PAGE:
Two activists arrested in climate protest at Trinity

A student and former Trinity teacher were arrested yesterday after spray painting the outside of Trinity’s Sport Centre

Two climate change activists from System Change Ireland were arrested yesterday afternoon following a protest action at Trinity as part of the group’s “Mobilise Peace TCD” campaign.

A student and former Trinity teacher were arrested yesterday, following a protest of “civil disobedience” outside of College. They were both members of the climate activist group System Change Ireland. 

The two activists graffitied the outside of Trinity’s Sports Centre, spray painting messages in black and bright green on the building. The slogans included “Mobilise Peace TCD”, “Break the Vicious Cycle” and “Trinity Knows”.  

Security intercepted the group and gardaí were called.

A spokesperson for An Garda Síochána confirmed to Trinity News that a female in her 60s and a male in his 20s had been arrested following an act of criminal damage that took place outside Trinity at approximately 4pm.

Investigations regarding the incident are “ongoing”.

The activist group said that the protest was “to recognise the severity of the climate emergency” and Trinity’s “complicity in a system causing climate genocide of the global south”, while also emphasising that the materials used in the protest were eco-friendly.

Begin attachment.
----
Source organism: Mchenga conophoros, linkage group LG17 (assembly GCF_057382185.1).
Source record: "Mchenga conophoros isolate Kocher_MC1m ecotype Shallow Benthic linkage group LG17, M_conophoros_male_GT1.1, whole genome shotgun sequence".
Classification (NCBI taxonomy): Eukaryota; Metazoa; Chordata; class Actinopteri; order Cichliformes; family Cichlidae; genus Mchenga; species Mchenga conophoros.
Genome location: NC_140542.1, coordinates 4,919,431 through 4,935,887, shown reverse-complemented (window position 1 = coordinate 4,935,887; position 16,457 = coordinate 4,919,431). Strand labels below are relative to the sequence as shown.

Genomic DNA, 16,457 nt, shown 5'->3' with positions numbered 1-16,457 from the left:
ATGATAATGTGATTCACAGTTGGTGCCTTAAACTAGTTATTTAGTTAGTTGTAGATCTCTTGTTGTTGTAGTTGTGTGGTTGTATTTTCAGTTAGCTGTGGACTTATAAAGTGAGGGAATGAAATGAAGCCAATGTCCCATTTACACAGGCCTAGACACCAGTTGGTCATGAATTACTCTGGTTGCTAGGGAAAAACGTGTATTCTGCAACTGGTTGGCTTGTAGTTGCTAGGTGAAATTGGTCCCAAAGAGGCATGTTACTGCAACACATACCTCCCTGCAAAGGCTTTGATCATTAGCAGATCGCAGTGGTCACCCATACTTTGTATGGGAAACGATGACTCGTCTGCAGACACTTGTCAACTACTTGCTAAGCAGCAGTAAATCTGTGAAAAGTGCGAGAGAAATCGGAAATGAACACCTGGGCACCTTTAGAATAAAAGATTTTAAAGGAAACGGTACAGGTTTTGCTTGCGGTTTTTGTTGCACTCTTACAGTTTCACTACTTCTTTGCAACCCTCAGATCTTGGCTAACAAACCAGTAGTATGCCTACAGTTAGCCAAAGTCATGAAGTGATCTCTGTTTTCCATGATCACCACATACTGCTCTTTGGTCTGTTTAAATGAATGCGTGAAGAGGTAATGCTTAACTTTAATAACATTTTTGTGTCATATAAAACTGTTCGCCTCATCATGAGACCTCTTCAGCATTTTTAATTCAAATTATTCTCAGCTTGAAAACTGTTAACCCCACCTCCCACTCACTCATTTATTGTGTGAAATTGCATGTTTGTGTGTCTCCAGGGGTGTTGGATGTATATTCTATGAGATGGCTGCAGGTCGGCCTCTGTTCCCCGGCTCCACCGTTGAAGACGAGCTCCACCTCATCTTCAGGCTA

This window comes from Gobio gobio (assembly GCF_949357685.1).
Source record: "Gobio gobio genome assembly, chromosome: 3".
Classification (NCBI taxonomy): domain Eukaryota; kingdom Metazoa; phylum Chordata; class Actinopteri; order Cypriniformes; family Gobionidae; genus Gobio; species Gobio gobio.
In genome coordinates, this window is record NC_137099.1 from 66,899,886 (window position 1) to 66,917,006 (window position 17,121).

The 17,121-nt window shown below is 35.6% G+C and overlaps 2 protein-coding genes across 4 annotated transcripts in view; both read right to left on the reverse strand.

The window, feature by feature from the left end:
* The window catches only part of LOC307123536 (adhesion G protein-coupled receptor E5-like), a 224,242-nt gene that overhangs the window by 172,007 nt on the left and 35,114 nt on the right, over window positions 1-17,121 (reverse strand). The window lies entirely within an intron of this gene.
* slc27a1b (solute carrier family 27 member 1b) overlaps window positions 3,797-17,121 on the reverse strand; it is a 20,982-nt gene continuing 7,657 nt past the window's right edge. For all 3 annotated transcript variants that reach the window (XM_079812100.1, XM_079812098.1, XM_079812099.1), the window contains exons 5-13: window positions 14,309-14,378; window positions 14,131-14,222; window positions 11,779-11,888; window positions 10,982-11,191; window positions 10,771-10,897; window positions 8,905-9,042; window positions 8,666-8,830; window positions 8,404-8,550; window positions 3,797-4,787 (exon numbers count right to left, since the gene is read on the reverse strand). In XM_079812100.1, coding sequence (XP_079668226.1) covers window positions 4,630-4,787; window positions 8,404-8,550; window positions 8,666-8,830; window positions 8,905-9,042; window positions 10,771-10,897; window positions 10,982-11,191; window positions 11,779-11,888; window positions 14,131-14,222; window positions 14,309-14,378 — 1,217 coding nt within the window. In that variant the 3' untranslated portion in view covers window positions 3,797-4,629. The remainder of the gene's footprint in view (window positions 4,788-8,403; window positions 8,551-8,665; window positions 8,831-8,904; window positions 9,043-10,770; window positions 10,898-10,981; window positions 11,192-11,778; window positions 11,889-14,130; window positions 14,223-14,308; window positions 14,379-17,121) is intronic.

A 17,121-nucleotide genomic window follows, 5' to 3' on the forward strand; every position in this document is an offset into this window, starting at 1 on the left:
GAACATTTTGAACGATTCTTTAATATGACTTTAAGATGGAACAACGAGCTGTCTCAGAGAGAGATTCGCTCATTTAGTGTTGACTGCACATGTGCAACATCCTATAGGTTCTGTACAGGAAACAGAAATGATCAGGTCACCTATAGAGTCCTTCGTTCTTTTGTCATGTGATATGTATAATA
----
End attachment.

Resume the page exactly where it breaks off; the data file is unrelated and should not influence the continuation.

Speaking to Trinity News, a protester who was arrested said that the group had already “tried the conventional” and Trinity failed to respond to them.     

The group has previously called on College in an open letter to encourage “civil disobedience” among students, academics and staff protesting government inaction on climate change. They requested a response from College by August 10. 

At the time of yesterday’s protest, College had not responded to the activists group’s request for support from College officials. 

They explained: “We have a duty to the youth of Ireland, and we have a duty to all of Ireland, to change the system. It’s fucking over everyone.”

In a video posted to social media of the protesters spray painting the side of the building, a security guard is seen approaching the group and confiscating stencils used to spray paint the slogans.

The protester said that the activists involved “waited around” for an Garda Síochána to arrive on the site with the security guards and “heard them out”. 

The activists said that they stayed on site voluntarily following the protest while security waited for gardaí to arrive.

“The security was lovely, and they were just doing their job,” the protester explained. “We know their job is to stop exactly those kinds of things. They were very professional and a credit to Trinity.”

The protester moved to emphasize that it was “not an attack on the university” or any of the academic staff or students, as everyone is “trying their best within a broken system”, and the group is simply “reaching out” to the university.

The protester explained then that the Gardaí were called, and two of their members were arrested, and taken to the Garda station “in handcuffs”.